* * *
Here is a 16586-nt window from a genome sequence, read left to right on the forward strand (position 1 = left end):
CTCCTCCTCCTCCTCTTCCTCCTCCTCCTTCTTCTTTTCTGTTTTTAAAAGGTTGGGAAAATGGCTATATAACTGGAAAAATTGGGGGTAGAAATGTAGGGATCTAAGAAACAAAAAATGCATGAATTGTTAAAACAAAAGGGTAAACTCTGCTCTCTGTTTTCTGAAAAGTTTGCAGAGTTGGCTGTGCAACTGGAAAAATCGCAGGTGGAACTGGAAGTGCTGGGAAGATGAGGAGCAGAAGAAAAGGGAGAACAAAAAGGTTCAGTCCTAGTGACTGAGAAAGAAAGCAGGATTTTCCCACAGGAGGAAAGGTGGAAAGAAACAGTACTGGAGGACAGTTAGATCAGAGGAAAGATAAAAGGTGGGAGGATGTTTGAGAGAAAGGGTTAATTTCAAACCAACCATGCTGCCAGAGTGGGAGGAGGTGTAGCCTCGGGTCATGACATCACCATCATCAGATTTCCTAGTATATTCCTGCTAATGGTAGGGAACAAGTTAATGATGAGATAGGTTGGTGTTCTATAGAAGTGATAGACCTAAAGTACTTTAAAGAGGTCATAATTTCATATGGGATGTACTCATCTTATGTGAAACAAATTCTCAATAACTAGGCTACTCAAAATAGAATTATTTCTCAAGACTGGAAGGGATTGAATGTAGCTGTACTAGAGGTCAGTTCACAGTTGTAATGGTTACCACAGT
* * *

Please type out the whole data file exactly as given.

Here is a 16586-nt window from a genome sequence, read left to right on the forward strand (position 1 = left end):
CTCCTCCTCCTCCTCTTCCTCCTCCTCCTTCTTCTTTTCTGTTTTTAAAAGGTTGGGAAAATGGCTATATAACTGGAAAAATTGGGGGTAGAAATGTAGGGATCTAAGAAACAAAAAATGCATGAATTGTTAAAACAAAAGGGTAAACTCTGCTCTCTGTTTTCTGAAAAGTTTGCAGAGTTGGCTGTGCAACTGGAAAAATCGCAGGTGGAACTGGAAGTGCTGGGAAGATGAGGAGCAGAAGAAAAGGGAGAACAAAAAGGTTCAGTCCTAGTGACTGAGAAAGAAAGCAGGATTTTCCCACAGGAGGAAAGGTGGAAAGAAACAGTACTGGAGGACAGTTAGATCAGAGGAAAGATAAAAGGTGGGAGGATGTTTGAGAGAAAGGGTTAATTTCAAACCAACCATGCTGCCAGAGTGGGAGGAGGTGTAGCCTCGGGTCATGACATCACCATCATCAGATTTCCTAGTATATTCCTGCTAATGGTAGGGAACAAGTTAATGATGAGATAGGTTGGTGTTCTATAGAAGTGATAGACCTAAAGTACTTTAAAGAGGTCATAATTTCATATGGGATGTACTCATCTTATGTGAAACAAATTCTCAATAACTAGGCTACTCAAAATAGAATTATTTCTCAAGACTGGAAGGGATTGAATGTAGCTGTACTAGAGGTCAGTTCACAGTTGTAATGGTTACCACAGT